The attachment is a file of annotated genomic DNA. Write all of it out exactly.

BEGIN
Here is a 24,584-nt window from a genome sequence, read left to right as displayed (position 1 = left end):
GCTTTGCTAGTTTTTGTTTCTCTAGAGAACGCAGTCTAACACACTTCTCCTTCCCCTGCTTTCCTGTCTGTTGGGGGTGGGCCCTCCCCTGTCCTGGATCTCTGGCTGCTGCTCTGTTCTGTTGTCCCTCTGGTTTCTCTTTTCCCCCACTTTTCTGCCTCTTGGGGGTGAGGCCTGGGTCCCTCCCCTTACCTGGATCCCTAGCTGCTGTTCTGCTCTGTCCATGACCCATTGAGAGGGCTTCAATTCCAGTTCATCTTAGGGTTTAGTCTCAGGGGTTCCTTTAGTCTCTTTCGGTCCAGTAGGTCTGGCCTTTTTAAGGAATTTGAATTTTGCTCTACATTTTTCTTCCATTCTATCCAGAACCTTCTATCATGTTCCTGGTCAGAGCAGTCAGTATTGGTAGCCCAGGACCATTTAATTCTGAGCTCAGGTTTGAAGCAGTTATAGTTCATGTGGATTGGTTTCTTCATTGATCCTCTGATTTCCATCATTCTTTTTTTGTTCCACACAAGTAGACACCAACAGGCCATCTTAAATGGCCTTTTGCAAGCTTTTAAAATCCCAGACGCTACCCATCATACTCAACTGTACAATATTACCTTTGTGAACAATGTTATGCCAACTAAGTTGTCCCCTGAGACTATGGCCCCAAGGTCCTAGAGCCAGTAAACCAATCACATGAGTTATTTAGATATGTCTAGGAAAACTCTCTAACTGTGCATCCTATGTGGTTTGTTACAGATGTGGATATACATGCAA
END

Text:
Here is a 24,584-nt window from a genome sequence, read left to right as displayed (position 1 = left end):
GCTTTGCTAGTTTTTGTTTCTCTAGAGAACGCAGTCTAACACACTTCTCCTTCCCCTGCTTTCCTGTCTGTTGGGGGTGGGCCCTCCCCTGTCCTGGATCTCTGGCTGCTGCTCTGTTCTGTTGTCCCTCTGGTTTCTCTTTTCCCCCACTTTTCTGCCTCTTGGGGGTGAGGCCTGGGTCCCTCCCCTTACCTGGATCCCTAGCTGCTGTTCTGCTCTGTCCATGACCCATTGAGAGGGCTTCAATTCCAGTTCATCTTAGGGTTTAGTCTCAGGGGTTCCTTTAGTCTCTTTCGGTCCAGTAGGTCTGGCCTTTTTAAGGAATTTGAATTTTGCTCTACATTTTTCTTCCATTCTATCCAGAACCTTCTATCATGTTCCTGGTCAGAGCAGTCAGTATTGGTAGCCCAGGACCATTTAATTCTGAGCTCAGGTTTGAAGCAGTTATAGTTCATGTGGATTGGTTTCTTCATTGATCCTCTGATTTCCATCATTCTTTTTTTGTTCCACACAAGTAGACACCAACAGGCCATCTTAAATGGCCTTTTGCAAGCTTTTAAAATCCCAGACGCTACCCATCATACTCAACTGTACAATATTACCTTTGTGAACAATGTTATGCCAACTAAGTTGTCCCCTGAGACTATGGCCCCAAGGTCCTAGAGCCAGTAAACCAATCACATGAGTTATTTAGATATGTCTAGGAAAACTCTCTAACTGTGCATCCTATGTGGTTTGTTACAGATGTGGATATACATGCAA